Blood eosinophil-guided oral prednisolone for COPD exacerbations in primary care in the UK (STARR2): a non-inferiority, multicentre, double-blind, placebo-controlled, randomised controlled trial

Lancet Respir Med. 2024 Jan;12(1):67-77. doi: 10.1016/S2213-2600(23)00298-9. Epub 2023 Nov 2.


Background: Systemic glucocorticoids are recommended for use in chronic obstructive pulmonary disease (COPD) exacerbations; however, there is increased harm associated with their use. We hypothesised that the use of eosinophil biomarker-directed oral prednisolone therapy at the time of an exacerbation of COPD was effective at reducing prednisolone use without affecting adverse outcomes.

Methods: The studying acute exacerbations and response (STARR2) study was a multicentre, randomised, double-blind, placebo-controlled trial conducted in 14 primary care practices in the UK. We included adults (aged ≥40 years), who were current or former smokers (with at least a 10 pack year smoking history) with a diagnosis of COPD, defined as a post-bronchodilator FEV1/forced vital capacity ratio of less than 0·7 previously recorded by the primary care physician, and a history of at least one exacerbation in the previous 12 months requiring systemic corticosteroids with or without antibiotics. All study staff and participants were masked to study group allocation and to treatment allocation. Participants were randomly assigned (1:1) to blood eosinophil-directed treatment (BET; to receive oral prednisolone 30 mg once daily if eosinophil count was high [≥2%] or placebo if eosinophil count was low [<2%]) or to standard care treatment (ST; to receive prednisolone 30 mg once daily irrespective of the point-of-care eosinophil result). Treatment was prescribed for 14 days and all patients also received antibiotics. The primary outcome was the rate of treatment failure, defined as any need for re-treatment with antibiotics or steroids, hospitalisation for any cause, or death, assessed at 30 days after exacerbation in the modified intention-to-treat population. Participants were eligible for re-randomisation at further exacerbations (with a maximum of four exacerbations per participant). A safety analysis was conducted on all randomly assigned participants. Although designed as a superiority trial, after identification of an error in the randomisation code before data lock the study converted to show non-inferiority. An upper margin of 1·105 for the 95% CI was defined as the non-inferiority margin. This study was registered with EudraCT, 2017-001586-24, and is complete.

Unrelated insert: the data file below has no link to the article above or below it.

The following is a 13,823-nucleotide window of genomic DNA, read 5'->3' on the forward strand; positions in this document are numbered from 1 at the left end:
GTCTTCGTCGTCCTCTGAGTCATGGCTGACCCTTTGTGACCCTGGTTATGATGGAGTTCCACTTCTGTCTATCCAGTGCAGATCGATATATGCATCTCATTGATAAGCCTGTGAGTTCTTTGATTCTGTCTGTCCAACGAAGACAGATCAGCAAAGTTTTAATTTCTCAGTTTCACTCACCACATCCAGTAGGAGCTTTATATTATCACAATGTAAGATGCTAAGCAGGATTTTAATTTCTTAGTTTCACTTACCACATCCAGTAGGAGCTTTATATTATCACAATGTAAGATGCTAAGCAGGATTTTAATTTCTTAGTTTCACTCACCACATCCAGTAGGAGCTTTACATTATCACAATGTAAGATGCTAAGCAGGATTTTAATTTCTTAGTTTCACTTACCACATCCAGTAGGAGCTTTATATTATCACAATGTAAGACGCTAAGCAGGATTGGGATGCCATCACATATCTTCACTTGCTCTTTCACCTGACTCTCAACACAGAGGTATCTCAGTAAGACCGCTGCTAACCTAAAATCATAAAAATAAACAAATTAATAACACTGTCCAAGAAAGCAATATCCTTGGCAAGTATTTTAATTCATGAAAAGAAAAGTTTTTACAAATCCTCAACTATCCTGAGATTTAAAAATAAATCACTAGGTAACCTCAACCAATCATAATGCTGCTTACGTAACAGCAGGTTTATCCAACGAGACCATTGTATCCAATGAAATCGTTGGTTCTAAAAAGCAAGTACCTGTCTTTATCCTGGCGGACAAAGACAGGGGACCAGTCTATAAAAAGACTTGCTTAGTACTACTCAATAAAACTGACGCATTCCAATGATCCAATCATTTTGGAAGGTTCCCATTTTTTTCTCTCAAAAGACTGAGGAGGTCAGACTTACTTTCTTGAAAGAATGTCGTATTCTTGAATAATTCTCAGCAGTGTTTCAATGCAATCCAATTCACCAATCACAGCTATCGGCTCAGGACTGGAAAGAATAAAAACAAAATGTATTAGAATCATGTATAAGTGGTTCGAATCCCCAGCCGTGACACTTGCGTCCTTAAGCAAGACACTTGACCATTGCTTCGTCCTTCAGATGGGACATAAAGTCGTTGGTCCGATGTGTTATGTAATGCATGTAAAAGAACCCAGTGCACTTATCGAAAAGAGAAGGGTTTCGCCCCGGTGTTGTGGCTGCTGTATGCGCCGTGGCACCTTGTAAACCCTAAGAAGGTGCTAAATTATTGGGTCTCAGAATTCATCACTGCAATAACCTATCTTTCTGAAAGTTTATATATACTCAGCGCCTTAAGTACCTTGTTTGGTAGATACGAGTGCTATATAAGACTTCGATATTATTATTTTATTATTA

Findings: Between Nov 6, 2017, and April 30, 2020, 308 participants were recruited from 14 general practices. 144 exacerbations (73 in the BET group and 71 in the ST group) from 93 participants (mean age 70 years [range 46-84] and mean percent predicted FEV1 60·9% [SD 19·4]; 52 [56%] male and 41 [44%] female; ethnicity data was not collected]) were included in the modified intention-to-treat analysis. There were 14 (19%) treatment failures at 30 days post-exacerbation in the BET group and 23 (32%) in the ST group; we found a large non-significant estimated effect between BET and ST (RR 0·60 [95% CI 0·33-1·04]; p=0·070) in reducing treatment failures after a COPD exacerbation. The non-inferiority analysis supported that BET was non-inferior to ST. Frequency of adverse events were similar between the study groups; glycosuria (2/102 [2%] in BET group and 1/101 [1%] in the ST group) and hospital admission for COPD exacerbation (2/102 [2%] in BET group and 1/101 [1%] in the ST group) were the two most common adverse events in both groups. No deaths occurred in the study.

Interpretation: Blood eosinophil-directed prednisolone therapy at the time of an acute exacerbation of COPD is non-inferior to standard care and can be used to safely reduce systemic glucocorticoid use in clinical practice.

Funding: National Institute for Health and Care Research.

Publication types

  • Equivalence Trial
  • Multicenter Study
  • Randomized Controlled Trial

MeSH terms

  • Adult
  • Aged
  • Aged, 80 and over
  • Anti-Bacterial Agents / therapeutic use
  • Disease Progression
  • Double-Blind Method
  • Eosinophils*
  • Female
  • Glucocorticoids / therapeutic use
  • Humans
  • Male
  • Middle Aged
  • Prednisolone / therapeutic use
  • Primary Health Care
  • Pulmonary Disease, Chronic Obstructive* / complications
  • United Kingdom


  • Anti-Bacterial Agents
  • Glucocorticoids
  • Prednisolone